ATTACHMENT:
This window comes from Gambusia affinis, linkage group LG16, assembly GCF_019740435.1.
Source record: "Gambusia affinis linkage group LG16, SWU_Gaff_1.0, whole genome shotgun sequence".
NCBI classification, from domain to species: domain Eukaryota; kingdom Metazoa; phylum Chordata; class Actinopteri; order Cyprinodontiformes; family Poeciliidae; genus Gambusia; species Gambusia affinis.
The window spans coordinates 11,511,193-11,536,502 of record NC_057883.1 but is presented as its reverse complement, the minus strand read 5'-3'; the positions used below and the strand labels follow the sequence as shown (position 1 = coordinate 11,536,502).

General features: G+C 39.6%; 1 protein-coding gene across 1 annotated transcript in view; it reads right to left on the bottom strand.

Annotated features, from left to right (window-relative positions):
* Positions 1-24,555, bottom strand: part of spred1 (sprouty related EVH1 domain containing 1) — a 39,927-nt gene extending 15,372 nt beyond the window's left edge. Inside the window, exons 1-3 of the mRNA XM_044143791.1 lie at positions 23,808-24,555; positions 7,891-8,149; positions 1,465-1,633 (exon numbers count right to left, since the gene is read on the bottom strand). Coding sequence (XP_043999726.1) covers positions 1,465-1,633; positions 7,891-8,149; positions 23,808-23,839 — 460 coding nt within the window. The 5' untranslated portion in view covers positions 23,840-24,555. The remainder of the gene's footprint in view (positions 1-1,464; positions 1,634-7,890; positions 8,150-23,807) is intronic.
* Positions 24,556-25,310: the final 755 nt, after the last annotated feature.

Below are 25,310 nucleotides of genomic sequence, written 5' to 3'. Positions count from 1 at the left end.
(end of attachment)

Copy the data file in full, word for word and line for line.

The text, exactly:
This window comes from Gambusia affinis, linkage group LG16, assembly GCF_019740435.1.
Source record: "Gambusia affinis linkage group LG16, SWU_Gaff_1.0, whole genome shotgun sequence".
NCBI classification, from domain to species: domain Eukaryota; kingdom Metazoa; phylum Chordata; class Actinopteri; order Cyprinodontiformes; family Poeciliidae; genus Gambusia; species Gambusia affinis.
The window spans coordinates 11,511,193-11,536,502 of record NC_057883.1 but is presented as its reverse complement, the minus strand read 5'-3'; the positions used below and the strand labels follow the sequence as shown (position 1 = coordinate 11,536,502).

General features: G+C 39.6%; 1 protein-coding gene across 1 annotated transcript in view; it reads right to left on the bottom strand.

Annotated features, from left to right (window-relative positions):
* Positions 1-24,555, bottom strand: part of spred1 (sprouty related EVH1 domain containing 1) — a 39,927-nt gene extending 15,372 nt beyond the window's left edge. Inside the window, exons 1-3 of the mRNA XM_044143791.1 lie at positions 23,808-24,555; positions 7,891-8,149; positions 1,465-1,633 (exon numbers count right to left, since the gene is read on the bottom strand). Coding sequence (XP_043999726.1) covers positions 1,465-1,633; positions 7,891-8,149; positions 23,808-23,839 — 460 coding nt within the window. The 5' untranslated portion in view covers positions 23,840-24,555. The remainder of the gene's footprint in view (positions 1-1,464; positions 1,634-7,890; positions 8,150-23,807) is intronic.
* Positions 24,556-25,310: the final 755 nt, after the last annotated feature.

Below are 25,310 nucleotides of genomic sequence, written 5' to 3'. Positions count from 1 at the left end.